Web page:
Meyer Nuren­berger: fa­ther of The CJN

The Canadian Jewish News (Toronto) - - News -

Although his name may be lit­tle known, even within Cana­dian Jewish cir­cles, Meyer Joshua Nuren­berger was an in­ter­na­tion­ally known writer and pub­lisher who founded The CJN.

Dur­ing a jour­nal­is­tic ca­reer that stretched from the 1930s to the ’90s, Nuren­berger in­ter­viewed Al­bert Ein­stein, cov­ered the Nurem­berg and Eich­mann tri­als and was edi­tor of the Mor­gen Jour­nal, a prom­i­nent New York Yid­dish pa­per. Flu­ent in 10 lan­guages, he penned ar­ti­cles in He­brew and French for pub­li­ca­tions in Is­rael and France, and wrote the main ed­i­to­rial col­umn for the New York Yid­dish weekly Al­ge­meiner Jour­nal, un­til Alzheimer’s dis­ease in­ca­pac­i­tated him in the ’90s.

Born in Krakow in 1911, he ar­rived in the United States in 1938 and served as a cap­tain and war cor­re­spon­dent for the U.S. Army dur­ing the Sec­ond World War. Sta­tioned in Europe, he is­sued laise passé, or travel doc­u­ments, that helped more than 100 Jews es­cape the Holo­caust. He cov­ered the Nurem­berg war-crimes tri­als and was pho­tographed promi­nently dis­play­ing a Yid­dish news­pa­per be­fore the pris­on­ers in the dock.

A strong sup­porter of the Cana­dian Con­ser­va­tives and the Is­raeli po­lit­i­cal right, Nuren­berger’s po­lit­i­cal as­so­ci­ates in­cluded for­mer Is­raeli prime min­is­ters Me­nachem Be­gin and Yitzhak Rabin, and for­mer Cana­dian prime min­is­ter John Diefen­baker, whom he ad­vised on the Middle East.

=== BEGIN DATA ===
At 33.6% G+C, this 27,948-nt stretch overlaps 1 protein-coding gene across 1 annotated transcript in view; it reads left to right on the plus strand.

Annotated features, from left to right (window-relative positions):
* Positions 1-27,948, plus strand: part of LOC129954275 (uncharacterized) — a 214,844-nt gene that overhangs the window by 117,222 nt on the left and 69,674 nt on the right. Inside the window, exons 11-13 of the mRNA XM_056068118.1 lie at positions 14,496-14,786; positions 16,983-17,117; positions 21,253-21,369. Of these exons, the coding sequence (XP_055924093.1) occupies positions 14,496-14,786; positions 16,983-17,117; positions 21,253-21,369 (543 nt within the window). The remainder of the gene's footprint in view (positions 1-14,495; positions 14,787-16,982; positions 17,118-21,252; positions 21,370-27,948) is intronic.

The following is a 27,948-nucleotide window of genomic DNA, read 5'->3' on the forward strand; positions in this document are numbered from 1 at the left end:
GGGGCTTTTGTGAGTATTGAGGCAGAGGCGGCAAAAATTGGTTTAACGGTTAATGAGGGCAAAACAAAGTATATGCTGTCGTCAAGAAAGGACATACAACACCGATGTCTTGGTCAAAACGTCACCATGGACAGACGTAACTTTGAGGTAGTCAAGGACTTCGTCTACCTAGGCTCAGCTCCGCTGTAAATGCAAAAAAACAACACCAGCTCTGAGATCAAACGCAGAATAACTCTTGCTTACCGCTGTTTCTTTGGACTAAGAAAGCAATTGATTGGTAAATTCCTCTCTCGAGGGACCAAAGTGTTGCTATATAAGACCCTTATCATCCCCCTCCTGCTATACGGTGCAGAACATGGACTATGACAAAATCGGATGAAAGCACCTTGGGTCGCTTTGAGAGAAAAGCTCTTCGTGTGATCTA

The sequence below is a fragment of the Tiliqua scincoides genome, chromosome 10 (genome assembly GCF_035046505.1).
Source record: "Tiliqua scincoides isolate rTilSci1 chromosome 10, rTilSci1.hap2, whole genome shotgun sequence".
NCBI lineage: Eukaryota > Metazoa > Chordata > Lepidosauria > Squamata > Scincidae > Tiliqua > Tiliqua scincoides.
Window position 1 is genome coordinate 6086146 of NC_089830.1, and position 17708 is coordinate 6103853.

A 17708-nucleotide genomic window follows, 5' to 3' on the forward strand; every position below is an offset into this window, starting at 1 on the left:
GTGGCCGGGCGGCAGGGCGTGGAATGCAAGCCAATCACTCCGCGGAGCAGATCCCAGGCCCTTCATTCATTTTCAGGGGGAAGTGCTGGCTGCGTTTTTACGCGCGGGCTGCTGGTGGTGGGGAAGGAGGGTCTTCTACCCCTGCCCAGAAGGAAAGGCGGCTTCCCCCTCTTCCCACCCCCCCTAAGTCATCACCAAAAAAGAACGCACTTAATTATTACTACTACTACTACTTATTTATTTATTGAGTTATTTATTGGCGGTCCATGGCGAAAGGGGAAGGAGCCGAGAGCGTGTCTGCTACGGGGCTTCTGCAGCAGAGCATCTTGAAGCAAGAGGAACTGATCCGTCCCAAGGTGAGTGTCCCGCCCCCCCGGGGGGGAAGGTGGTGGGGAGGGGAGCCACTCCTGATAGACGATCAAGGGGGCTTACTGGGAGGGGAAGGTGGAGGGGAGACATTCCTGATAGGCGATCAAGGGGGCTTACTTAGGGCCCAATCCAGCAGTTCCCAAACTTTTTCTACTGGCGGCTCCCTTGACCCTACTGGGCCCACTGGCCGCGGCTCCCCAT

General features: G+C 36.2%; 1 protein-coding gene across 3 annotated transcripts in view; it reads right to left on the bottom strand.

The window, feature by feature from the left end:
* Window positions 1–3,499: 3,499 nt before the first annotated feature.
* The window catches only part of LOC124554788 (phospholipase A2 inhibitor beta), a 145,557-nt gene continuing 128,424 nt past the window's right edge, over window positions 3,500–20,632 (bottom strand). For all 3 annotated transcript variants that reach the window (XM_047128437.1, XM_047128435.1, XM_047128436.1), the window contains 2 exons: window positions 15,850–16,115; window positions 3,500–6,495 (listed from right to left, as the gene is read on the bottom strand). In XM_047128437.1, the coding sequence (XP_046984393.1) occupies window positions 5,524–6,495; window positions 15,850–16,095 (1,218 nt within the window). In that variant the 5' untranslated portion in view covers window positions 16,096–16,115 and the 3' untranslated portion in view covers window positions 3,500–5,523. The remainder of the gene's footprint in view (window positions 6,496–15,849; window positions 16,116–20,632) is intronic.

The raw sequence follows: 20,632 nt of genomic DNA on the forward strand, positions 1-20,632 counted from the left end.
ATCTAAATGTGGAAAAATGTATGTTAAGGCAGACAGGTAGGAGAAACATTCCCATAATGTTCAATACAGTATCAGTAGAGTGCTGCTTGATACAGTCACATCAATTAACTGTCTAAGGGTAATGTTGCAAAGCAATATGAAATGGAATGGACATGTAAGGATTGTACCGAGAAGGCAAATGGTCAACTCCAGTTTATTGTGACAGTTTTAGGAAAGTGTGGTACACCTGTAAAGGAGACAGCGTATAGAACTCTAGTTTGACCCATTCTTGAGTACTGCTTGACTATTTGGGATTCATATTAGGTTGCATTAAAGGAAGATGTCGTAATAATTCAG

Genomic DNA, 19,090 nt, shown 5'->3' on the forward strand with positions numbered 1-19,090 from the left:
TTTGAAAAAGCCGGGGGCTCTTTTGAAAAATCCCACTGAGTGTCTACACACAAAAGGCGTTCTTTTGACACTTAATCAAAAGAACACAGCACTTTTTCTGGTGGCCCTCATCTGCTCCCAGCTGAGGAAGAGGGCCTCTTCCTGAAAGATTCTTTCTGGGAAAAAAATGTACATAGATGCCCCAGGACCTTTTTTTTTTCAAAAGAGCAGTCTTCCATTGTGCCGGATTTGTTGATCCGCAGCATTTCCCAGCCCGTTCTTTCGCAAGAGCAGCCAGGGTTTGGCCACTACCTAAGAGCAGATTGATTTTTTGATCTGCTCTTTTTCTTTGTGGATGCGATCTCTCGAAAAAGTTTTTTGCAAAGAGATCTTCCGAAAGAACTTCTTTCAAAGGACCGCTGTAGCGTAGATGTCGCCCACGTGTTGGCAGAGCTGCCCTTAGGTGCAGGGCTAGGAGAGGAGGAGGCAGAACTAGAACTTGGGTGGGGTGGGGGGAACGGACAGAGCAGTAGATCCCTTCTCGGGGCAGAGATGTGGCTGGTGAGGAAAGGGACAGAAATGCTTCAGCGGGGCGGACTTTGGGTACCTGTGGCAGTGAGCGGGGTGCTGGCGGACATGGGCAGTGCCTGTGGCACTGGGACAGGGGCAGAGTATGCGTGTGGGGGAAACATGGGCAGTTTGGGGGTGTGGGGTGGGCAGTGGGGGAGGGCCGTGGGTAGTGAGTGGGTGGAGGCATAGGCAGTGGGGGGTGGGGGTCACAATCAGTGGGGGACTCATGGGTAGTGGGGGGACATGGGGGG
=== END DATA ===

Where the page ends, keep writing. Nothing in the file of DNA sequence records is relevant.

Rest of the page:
It was at Be­gin’s sug­ges­tion that Nuren­berger brought his fam­ily from New York to Toronto in 1957, to edit a Yid­dish news­pa­per. When its of­fice burned down in 1959, he and his wife, Dorothy Cohn Nuren­berger, decided to launch an English-lan­guage Jewish pa­per. They were as­sisted by Kal­man Berger, a lo­cal so­cial­ist leader, and marginally by Toronto Tele­gram pub­lisher John Bas­sett, who re­ported on the pa­per’s birth in the Tely.

Au­thor Lewis Leven­del de­voted a chap­ter to Nuren­berger in his 1989 book, A Cen­tury of the Cana­dian Jewish Press: 1880s-1980s. The book char­ac­ter­ized him as colour­ful, in­flu­en­tial and fiercely in­de­pen­dent.


Meyer Nuren­berger, sec­ond from the right, holds a copy of Di­ary of Anne Frank, given to him by her fa­ther, Otto Frank, far right.

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